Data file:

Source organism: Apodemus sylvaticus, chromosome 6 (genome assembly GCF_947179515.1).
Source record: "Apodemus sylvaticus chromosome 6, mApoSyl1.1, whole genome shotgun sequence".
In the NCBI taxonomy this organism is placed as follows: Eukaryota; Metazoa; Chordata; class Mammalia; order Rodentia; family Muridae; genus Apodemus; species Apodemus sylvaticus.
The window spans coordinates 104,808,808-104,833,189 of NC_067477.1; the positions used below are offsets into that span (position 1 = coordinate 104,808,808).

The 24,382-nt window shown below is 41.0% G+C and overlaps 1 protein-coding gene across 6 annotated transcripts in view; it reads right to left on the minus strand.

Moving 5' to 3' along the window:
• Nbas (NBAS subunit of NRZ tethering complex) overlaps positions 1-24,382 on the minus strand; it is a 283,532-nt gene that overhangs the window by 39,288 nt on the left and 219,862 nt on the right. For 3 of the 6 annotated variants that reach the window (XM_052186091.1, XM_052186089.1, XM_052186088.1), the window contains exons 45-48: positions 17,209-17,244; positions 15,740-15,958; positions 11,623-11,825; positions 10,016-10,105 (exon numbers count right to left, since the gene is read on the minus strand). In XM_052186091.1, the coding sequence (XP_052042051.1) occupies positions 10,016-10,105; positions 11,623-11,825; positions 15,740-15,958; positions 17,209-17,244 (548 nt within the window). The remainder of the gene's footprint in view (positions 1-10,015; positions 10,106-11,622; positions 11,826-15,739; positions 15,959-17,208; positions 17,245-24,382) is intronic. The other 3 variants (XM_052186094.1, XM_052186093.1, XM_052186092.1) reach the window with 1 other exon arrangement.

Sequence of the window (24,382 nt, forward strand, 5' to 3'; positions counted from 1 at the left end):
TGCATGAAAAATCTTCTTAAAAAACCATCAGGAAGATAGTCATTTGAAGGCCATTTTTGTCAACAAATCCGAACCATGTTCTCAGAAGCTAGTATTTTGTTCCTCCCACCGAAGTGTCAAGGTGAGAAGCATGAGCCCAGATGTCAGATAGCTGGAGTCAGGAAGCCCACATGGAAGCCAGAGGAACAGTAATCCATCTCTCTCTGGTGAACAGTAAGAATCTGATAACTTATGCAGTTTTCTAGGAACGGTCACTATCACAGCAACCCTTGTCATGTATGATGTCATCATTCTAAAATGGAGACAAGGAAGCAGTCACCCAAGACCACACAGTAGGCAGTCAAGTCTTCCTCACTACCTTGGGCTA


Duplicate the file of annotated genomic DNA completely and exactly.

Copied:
Source organism: Apodemus sylvaticus, chromosome 6 (genome assembly GCF_947179515.1).
Source record: "Apodemus sylvaticus chromosome 6, mApoSyl1.1, whole genome shotgun sequence".
In the NCBI taxonomy this organism is placed as follows: Eukaryota; Metazoa; Chordata; class Mammalia; order Rodentia; family Muridae; genus Apodemus; species Apodemus sylvaticus.
The window spans coordinates 104,808,808-104,833,189 of NC_067477.1; the positions used below are offsets into that span (position 1 = coordinate 104,808,808).

The 24,382-nt window shown below is 41.0% G+C and overlaps 1 protein-coding gene across 6 annotated transcripts in view; it reads right to left on the minus strand.

Moving 5' to 3' along the window:
• Nbas (NBAS subunit of NRZ tethering complex) overlaps positions 1-24,382 on the minus strand; it is a 283,532-nt gene that overhangs the window by 39,288 nt on the left and 219,862 nt on the right. For 3 of the 6 annotated variants that reach the window (XM_052186091.1, XM_052186089.1, XM_052186088.1), the window contains exons 45-48: positions 17,209-17,244; positions 15,740-15,958; positions 11,623-11,825; positions 10,016-10,105 (exon numbers count right to left, since the gene is read on the minus strand). In XM_052186091.1, the coding sequence (XP_052042051.1) occupies positions 10,016-10,105; positions 11,623-11,825; positions 15,740-15,958; positions 17,209-17,244 (548 nt within the window). The remainder of the gene's footprint in view (positions 1-10,015; positions 10,106-11,622; positions 11,826-15,739; positions 15,959-17,208; positions 17,245-24,382) is intronic. The other 3 variants (XM_052186094.1, XM_052186093.1, XM_052186092.1) reach the window with 1 other exon arrangement.

Sequence of the window (24,382 nt, forward strand, 5' to 3'; positions counted from 1 at the left end):
TGCATGAAAAATCTTCTTAAAAAACCATCAGGAAGATAGTCATTTGAAGGCCATTTTTGTCAACAAATCCGAACCATGTTCTCAGAAGCTAGTATTTTGTTCCTCCCACCGAAGTGTCAAGGTGAGAAGCATGAGCCCAGATGTCAGATAGCTGGAGTCAGGAAGCCCACATGGAAGCCAGAGGAACAGTAATCCATCTCTCTCTGGTGAACAGTAAGAATCTGATAACTTATGCAGTTTTCTAGGAACGGTCACTATCACAGCAACCCTTGTCATGTATGATGTCATCATTCTAAAATGGAGACAAGGAAGCAGTCACCCAAGACCACACAGTAGGCAGTCAAGTCTTCCTCACTACCTTGGGCTA